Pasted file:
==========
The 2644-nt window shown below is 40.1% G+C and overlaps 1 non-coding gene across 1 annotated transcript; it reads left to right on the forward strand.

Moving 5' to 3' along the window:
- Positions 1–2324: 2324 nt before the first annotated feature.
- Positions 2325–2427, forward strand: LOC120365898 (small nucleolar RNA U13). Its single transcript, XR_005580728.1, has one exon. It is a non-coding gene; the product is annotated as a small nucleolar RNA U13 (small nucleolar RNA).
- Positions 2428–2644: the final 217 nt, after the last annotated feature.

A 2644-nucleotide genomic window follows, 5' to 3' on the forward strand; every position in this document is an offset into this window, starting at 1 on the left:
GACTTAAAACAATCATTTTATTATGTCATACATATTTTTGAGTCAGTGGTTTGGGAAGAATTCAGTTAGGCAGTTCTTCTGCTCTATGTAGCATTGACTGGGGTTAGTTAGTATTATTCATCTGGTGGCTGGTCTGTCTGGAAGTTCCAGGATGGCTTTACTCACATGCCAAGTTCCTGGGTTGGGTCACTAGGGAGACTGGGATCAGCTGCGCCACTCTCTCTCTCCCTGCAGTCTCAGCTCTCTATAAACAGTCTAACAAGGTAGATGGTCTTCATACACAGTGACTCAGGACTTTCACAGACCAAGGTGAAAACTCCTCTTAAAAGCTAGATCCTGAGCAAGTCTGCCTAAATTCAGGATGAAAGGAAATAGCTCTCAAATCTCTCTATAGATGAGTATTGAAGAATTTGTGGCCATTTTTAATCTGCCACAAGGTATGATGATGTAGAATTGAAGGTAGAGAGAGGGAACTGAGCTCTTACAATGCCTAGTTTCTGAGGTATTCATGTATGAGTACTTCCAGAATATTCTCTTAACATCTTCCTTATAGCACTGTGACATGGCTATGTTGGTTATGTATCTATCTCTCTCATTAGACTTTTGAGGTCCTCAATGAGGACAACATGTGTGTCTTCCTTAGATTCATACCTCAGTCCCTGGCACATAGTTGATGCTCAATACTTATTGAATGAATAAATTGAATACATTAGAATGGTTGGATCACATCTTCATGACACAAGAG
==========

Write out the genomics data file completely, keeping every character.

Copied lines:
The 2644-nt window shown below is 40.1% G+C and overlaps 1 non-coding gene across 1 annotated transcript; it reads left to right on the forward strand.

Moving 5' to 3' along the window:
- Positions 1–2324: 2324 nt before the first annotated feature.
- Positions 2325–2427, forward strand: LOC120365898 (small nucleolar RNA U13). Its single transcript, XR_005580728.1, has one exon. It is a non-coding gene; the product is annotated as a small nucleolar RNA U13 (small nucleolar RNA).
- Positions 2428–2644: the final 217 nt, after the last annotated feature.

A 2644-nucleotide genomic window follows, 5' to 3' on the forward strand; every position in this document is an offset into this window, starting at 1 on the left:
GACTTAAAACAATCATTTTATTATGTCATACATATTTTTGAGTCAGTGGTTTGGGAAGAATTCAGTTAGGCAGTTCTTCTGCTCTATGTAGCATTGACTGGGGTTAGTTAGTATTATTCATCTGGTGGCTGGTCTGTCTGGAAGTTCCAGGATGGCTTTACTCACATGCCAAGTTCCTGGGTTGGGTCACTAGGGAGACTGGGATCAGCTGCGCCACTCTCTCTCTCCCTGCAGTCTCAGCTCTCTATAAACAGTCTAACAAGGTAGATGGTCTTCATACACAGTGACTCAGGACTTTCACAGACCAAGGTGAAAACTCCTCTTAAAAGCTAGATCCTGAGCAAGTCTGCCTAAATTCAGGATGAAAGGAAATAGCTCTCAAATCTCTCTATAGATGAGTATTGAAGAATTTGTGGCCATTTTTAATCTGCCACAAGGTATGATGATGTAGAATTGAAGGTAGAGAGAGGGAACTGAGCTCTTACAATGCCTAGTTTCTGAGGTATTCATGTATGAGTACTTCCAGAATATTCTCTTAACATCTTCCTTATAGCACTGTGACATGGCTATGTTGGTTATGTATCTATCTCTCTCATTAGACTTTTGAGGTCCTCAATGAGGACAACATGTGTGTCTTCCTTAGATTCATACCTCAGTCCCTGGCACATAGTTGATGCTCAATACTTATTGAATGAATAAATTGAATACATTAGAATGGTTGGATCACATCTTCATGACACAAGAG